Fellow Since 2006
This profile was prepared when Murat Vural was elected to the Ashoka Fellowship in 2006.
Murat Vural geht durch ein gezieltes Hilfsnetzwerk von Migranten für Migranten verschiedener Ausbildungsstufen gegen die schlechten Bildungschancen von Migrantenkindern vor.
The New Idea
By forming teams that act as bridges between schools and students and parents, immigrant children become empowered to develop the tools they need to succeed in school and life and then train younger students to become tutors and role models for others. Murat is combating prejudice, underperformance in school and social alienation between immigrant children and teachers, immigrant parents and the school, and immigrant and German children.Realizing that there is little communication between schools and their children, and perceptive to the internalized prejudices of many immigrant children, Murat built the Intercultural Association for Education and Student Support (IBFS) to help children seize opportunities for successful careers. The bridge works through two components: first, IBFS teams connect the immigrant community (children and parents) and the German school to enable new patterns of communication and collaboration. Second, older successful immigrants introduce immigrant children to a culture of achievement; showing them how to succeed with the right support. This approach affirms children by providing what they need: recognition, appreciation, and opportunities to prove themselves—making it less likely they will participate in violent acts or fall prey to extremist groups. Murat is building multinational networks of immigrants and Germans to support and encourage children to earn advanced education degrees and to use the tools they need to be successful in mainstream society. Murat believes this will lead to a change in the societal perception of migrants as dependent—to engaged and productive members of society.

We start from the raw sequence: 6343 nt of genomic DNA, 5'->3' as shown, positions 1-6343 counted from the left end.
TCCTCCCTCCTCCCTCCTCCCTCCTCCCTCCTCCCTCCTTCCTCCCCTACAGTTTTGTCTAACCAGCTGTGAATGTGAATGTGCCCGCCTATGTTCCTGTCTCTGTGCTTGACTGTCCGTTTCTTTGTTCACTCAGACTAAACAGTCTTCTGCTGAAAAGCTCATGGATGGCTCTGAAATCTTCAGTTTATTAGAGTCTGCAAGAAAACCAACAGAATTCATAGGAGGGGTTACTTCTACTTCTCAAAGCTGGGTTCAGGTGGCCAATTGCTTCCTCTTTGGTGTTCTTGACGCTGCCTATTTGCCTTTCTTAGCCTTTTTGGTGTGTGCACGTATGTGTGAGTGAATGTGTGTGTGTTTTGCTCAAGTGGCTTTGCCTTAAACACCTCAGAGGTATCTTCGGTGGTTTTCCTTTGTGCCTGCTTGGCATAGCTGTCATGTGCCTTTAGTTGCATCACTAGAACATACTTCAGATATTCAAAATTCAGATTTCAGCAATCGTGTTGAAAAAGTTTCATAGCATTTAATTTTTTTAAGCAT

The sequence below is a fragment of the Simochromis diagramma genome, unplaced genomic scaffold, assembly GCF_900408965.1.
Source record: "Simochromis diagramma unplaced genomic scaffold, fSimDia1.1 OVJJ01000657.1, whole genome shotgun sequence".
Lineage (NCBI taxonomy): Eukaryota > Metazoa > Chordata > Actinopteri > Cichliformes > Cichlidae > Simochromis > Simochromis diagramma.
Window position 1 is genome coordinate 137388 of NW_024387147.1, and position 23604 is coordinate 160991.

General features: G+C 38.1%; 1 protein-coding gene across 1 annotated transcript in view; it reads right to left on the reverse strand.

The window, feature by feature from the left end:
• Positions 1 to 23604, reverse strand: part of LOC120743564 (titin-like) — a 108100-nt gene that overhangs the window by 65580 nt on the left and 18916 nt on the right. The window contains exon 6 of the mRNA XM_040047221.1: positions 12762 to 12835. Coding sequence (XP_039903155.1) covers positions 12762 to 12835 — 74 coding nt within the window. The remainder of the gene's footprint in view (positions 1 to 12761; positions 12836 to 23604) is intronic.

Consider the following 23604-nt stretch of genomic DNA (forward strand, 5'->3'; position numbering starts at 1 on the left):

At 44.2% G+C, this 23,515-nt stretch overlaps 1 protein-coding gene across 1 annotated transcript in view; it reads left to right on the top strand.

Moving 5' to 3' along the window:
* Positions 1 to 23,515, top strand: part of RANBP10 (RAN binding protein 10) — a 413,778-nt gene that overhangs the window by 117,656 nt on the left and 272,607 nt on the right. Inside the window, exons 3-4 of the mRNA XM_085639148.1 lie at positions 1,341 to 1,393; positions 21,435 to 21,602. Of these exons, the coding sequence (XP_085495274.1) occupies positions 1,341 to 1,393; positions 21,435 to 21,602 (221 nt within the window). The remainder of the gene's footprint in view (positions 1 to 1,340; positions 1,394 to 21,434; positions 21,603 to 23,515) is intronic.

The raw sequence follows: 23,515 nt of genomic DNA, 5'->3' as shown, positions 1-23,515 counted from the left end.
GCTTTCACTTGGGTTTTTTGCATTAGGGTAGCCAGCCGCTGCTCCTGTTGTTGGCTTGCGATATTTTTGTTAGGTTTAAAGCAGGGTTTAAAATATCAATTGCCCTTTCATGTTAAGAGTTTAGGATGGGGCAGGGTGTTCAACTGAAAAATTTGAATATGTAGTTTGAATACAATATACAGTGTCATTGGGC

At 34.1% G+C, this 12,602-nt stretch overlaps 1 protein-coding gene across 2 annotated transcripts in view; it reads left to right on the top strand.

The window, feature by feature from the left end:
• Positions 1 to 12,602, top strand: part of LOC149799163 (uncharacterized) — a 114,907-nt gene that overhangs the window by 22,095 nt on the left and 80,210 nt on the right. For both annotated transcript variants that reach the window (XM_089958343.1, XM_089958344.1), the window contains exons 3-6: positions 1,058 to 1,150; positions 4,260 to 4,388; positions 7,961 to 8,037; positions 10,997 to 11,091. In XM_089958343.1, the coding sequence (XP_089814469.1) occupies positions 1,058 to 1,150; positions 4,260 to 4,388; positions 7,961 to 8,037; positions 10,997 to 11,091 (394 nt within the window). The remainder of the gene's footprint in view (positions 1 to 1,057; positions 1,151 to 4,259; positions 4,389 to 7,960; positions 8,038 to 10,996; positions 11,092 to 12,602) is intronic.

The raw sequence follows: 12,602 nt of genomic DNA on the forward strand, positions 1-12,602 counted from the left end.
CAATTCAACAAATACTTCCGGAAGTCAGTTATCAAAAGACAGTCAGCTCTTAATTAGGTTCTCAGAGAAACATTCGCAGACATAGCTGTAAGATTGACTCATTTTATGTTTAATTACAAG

There are approximately 13 million immigrants or people of immigrant origin living in Germany. The majority of immigrants are of Turkish origin (around 3.2 million); an estimated 25 percent are children under 16 years.There is a huge class and education split separating immigrant children from the German population, with immigrants overrepresented in lower education and underrepresented in higher education: According to a recent study comparing students in OECD countries, immigrant children in German schools performed worse than all others. Forty-seven percent of children from migrant backgrounds in Germany do not reach a basic level of education, which includes literacy, mathematics and science. The large majority of Turkish children go to Hauptschulen (52 percent) or Realschule which are problem-riddled and poorly funded schools. Only 12 to 20 percent attend a "Gymnasium" and will have the opportunity to be admitted into university. (Graduates from Haupt or Realschule do not qualify for university.) Only 10 percent of migrant pupils reach their A-levels compared to 26 percent of Germans. According to government figures, 40 percent of all migrants between 20 and 30 years of age do not have a formal qualification, and as a result, unemployment is high.There are prejudices and frustrations on both sides. It is difficult for schools to reach out to immigrant communities when parents may not understand the German education system and may have had little experience with formal education. Immigrant children may lack successful role models—stuck between their culture of origin and German society; excluded by language and institutional barriers. Many immigrant children assume they will not be able to attend university.